Confucianism and the Korean Family

By Park, Insook Han; Cho, Lee-Jay | Journal of Comparative Family Studies, Spring 1995 | Go to article overview

Confucianism and the Korean Family


Park, Insook Han, Cho, Lee-Jay, Journal of Comparative Family Studies


INTRODUCTION

Religious and ideological beliefs are the part of the adaptive culture that evolves over time. The ethics and values espoused by one religion during a particular period and in a specific culture may differ from those of another imposing a unique set of principles and rules upon human activities. Those principles and rules regulate the behavior of individuals, the family, and the community. East Asia, namely China, Korea, and Japan, with more than one-quarter of the world's population, over a long historical period has constituted a cultural sphere characterized by the use of Chinese and Confucianism. The term Confucianism is used here to refer to the popular value system of China, Korea, and Japan, which is derived from the synthesis of the traditional cultural values espoused by Confucius and his followers and subsequently influenced by elements of Taoism, Legalism, Mohism, Buddism and, in the case of Korea and Japan, Shamanism. Although Buddhism has had major impacts in East Asia along with Taoist traditions and certain aspects of Shamanism, Confucianism has been most influential in shaping the behavior pattern and structure of the family and the community. The central pillar of Confucianism is the family. Indeed, family cohesion and continuity are taken as the foundation for sustaining the human community and the state.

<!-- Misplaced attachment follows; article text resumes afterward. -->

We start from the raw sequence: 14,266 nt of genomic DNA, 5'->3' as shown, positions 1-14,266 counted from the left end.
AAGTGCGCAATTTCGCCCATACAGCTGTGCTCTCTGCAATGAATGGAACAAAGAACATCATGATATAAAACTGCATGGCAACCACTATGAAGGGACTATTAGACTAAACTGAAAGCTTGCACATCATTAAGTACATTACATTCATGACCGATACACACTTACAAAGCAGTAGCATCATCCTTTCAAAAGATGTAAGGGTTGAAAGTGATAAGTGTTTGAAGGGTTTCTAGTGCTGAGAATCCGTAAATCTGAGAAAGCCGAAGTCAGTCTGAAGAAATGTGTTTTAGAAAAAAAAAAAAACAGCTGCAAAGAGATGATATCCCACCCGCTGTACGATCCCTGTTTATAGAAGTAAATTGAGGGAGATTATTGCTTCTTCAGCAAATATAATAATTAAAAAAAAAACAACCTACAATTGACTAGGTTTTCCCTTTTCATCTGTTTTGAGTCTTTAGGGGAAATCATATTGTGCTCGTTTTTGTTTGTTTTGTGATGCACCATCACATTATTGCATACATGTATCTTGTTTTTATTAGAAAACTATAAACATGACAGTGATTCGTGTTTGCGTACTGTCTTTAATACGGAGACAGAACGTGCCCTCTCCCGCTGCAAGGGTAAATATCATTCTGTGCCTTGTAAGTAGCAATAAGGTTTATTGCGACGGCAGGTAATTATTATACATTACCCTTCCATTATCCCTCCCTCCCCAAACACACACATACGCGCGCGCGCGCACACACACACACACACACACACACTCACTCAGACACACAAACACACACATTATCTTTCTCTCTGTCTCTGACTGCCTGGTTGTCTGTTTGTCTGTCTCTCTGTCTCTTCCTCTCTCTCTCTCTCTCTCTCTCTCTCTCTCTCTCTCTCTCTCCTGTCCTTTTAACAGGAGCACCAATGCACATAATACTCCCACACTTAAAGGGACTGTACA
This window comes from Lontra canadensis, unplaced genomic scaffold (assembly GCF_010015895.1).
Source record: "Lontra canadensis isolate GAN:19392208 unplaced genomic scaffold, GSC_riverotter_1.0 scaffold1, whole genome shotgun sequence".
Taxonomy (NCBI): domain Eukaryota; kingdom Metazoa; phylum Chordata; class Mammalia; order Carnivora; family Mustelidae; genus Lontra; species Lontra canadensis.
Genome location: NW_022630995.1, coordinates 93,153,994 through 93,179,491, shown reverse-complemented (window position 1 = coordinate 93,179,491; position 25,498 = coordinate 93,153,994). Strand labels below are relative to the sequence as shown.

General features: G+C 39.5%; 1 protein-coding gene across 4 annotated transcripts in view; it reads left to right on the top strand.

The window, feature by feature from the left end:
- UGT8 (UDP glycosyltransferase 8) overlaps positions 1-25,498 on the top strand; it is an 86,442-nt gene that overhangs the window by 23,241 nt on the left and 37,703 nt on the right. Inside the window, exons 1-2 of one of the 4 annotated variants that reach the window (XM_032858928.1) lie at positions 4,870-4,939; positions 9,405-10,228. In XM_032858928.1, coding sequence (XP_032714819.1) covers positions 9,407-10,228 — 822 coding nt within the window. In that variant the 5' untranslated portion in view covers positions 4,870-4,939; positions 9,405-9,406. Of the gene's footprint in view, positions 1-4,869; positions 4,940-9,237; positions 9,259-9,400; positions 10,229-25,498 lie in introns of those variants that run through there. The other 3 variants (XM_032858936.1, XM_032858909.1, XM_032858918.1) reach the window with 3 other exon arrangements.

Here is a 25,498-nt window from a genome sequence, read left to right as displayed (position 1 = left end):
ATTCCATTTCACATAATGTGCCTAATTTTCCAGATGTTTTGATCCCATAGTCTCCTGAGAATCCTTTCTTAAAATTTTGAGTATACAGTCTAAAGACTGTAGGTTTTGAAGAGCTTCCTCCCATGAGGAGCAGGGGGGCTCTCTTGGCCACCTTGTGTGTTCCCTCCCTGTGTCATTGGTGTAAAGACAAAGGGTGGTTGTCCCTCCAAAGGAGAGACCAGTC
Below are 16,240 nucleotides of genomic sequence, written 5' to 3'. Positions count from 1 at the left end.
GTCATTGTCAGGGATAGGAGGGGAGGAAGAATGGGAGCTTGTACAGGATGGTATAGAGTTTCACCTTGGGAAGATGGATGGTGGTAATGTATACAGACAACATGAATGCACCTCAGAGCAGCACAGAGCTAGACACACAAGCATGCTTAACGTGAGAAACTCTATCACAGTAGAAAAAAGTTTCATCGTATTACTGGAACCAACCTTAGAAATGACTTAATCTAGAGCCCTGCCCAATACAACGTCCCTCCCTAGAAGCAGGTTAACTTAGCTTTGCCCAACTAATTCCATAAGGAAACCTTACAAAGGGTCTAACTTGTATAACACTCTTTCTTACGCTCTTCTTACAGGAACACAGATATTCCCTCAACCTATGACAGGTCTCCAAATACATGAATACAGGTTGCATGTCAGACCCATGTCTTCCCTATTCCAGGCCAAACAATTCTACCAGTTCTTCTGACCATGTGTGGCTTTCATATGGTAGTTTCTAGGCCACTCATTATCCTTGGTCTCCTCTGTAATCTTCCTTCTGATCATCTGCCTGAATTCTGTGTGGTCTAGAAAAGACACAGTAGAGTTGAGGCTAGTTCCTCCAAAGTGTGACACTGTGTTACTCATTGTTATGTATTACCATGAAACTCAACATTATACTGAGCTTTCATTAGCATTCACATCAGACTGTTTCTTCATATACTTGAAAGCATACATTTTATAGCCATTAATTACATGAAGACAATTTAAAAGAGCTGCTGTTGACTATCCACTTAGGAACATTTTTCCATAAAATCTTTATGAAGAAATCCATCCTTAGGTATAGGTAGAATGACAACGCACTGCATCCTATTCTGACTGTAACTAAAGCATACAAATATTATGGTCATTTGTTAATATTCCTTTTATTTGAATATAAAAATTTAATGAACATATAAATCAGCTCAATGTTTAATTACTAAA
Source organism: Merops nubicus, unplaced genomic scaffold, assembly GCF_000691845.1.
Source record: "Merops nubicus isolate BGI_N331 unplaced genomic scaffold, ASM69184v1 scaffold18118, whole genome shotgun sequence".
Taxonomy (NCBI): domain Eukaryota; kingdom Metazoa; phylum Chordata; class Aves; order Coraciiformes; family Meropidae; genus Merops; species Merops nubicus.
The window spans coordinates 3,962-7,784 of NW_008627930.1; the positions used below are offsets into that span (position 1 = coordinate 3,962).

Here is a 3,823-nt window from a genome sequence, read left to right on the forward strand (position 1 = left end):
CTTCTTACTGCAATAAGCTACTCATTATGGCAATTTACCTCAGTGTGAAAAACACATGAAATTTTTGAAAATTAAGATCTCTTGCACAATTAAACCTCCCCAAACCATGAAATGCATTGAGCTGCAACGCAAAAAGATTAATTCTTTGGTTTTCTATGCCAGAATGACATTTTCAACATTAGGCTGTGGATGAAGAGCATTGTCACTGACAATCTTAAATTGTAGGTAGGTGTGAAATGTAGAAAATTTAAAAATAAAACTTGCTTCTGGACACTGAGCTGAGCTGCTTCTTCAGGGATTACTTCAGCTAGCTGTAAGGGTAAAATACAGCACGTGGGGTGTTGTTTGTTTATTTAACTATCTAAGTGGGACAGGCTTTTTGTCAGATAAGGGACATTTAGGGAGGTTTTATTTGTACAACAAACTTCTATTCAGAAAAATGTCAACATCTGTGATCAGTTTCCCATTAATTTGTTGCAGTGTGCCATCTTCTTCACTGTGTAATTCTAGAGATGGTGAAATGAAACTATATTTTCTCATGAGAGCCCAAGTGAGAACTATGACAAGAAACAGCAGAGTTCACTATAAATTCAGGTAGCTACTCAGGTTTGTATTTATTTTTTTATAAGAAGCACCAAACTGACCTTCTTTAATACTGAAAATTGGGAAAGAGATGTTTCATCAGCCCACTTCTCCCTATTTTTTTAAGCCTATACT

One demographically unique feature of the East Asian population that is consistent with the Confucian value is the pattern of universal marriage and childbearing, as evidenced by census data for China, Korea, Japan, and the ethnic Chinese populations of Southeast Asia and elsewhere. In the countries of East Asia (Coale, Cho and Goldman 1980 Cho, Arnold and Kwon 1982), there are common characteristics and similarities in the functions, structures, and patterns of the family and community, and these characteristics and similarities are reflected in government, corporate, and community institutions (Cho Hyung 1983).

Table 1 POPULATION BY RELIGIOUS PREFERENCE (%): KOREA, 1991

                                Area                    Sex

                       All     Urban     Rural
Religious belief     Korea     areas     areas     Males     Females

No religion           46.0      43.5      53.3      53.2        39.5

All religions         54.0      56.6      46.7      46.8        60.5
with religions

Buddhism              28.7      27.2      28.6      24.0        30.9
Christianity          18.6      20.6      12.6      15.8        21.1
Catholicism            5.7       6.8       2.8       4.8         6.6
Confucianism           1.0       0.7       1.6       1.3         0.7
Won Buddhism           0.3       0.3       0.4       0.3         0.4
Other                  0.8       0.7       0.8       0.6         0.8

Total                100.0     100.0     100.0     100.0       100.0

Source: NSO (1991:300)

Modern Korea has a diversity of religious beliefs, and various religions coexist without significant conflicts (Choi Chang-Mou 1989:71; Yoon Seung-Yong 1990:309-31). According to the 1991 National Survey on Korean Religion, the two largest religious groups are Buddhists (29 percent) and non-Catholic and Catholic Christians (24 percent); Confucianism as a religion is practiced only by one percent of the population. The remaining 46 percent of those surveyed reported having no religious affiliation (NSO 1991:300) (See Table 1.)

Korea has a long-standing religious heritage. For the past two centuries, the values of Confucianism, if not Confucianism as a formal religious institution, have pervaded the consciousness of Koreans (Yoo Seung-Kuk 1973:77). These values can be observed in Korean hierarchical social relations, such as those between ruler and subject, parent and child, and husband and wife.

Confucianism posits the family as the fundamental unit of society, incorporating the economic functions of production and consumption as well as the social functions of education and socialization, guided by moral and ethical principles (Lee Kwang-Kyu 1989). …

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